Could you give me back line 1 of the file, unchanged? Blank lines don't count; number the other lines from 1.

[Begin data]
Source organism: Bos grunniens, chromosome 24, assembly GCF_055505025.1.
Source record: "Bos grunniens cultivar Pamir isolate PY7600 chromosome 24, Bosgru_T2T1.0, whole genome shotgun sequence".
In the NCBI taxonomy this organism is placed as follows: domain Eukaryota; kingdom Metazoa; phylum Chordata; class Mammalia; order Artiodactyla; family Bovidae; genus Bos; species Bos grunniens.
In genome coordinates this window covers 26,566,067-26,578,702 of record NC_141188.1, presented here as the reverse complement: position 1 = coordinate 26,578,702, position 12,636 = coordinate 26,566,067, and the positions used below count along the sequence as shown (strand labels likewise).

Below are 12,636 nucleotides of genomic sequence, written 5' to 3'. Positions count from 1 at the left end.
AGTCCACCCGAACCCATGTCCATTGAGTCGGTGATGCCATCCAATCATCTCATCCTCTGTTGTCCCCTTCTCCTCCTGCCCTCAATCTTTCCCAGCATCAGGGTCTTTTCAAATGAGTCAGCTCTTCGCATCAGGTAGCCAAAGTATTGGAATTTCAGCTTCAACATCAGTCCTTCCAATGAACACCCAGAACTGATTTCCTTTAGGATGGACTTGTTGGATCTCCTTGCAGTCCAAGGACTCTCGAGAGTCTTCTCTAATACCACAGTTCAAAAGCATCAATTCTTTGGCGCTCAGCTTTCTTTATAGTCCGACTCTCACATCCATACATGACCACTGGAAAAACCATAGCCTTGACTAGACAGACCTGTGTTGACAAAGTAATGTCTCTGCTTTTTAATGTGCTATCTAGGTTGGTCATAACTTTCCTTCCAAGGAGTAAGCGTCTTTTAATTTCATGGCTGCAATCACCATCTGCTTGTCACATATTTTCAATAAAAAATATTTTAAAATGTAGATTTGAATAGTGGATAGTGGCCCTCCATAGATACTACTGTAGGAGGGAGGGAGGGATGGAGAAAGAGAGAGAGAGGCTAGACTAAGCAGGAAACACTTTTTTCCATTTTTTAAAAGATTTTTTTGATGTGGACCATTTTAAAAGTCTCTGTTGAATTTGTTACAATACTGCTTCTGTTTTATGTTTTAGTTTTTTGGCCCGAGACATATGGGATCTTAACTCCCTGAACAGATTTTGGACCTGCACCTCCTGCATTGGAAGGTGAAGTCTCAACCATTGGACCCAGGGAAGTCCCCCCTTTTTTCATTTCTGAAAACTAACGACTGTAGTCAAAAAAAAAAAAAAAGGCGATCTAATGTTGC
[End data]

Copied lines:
Source organism: Bos grunniens, chromosome 24, assembly GCF_055505025.1.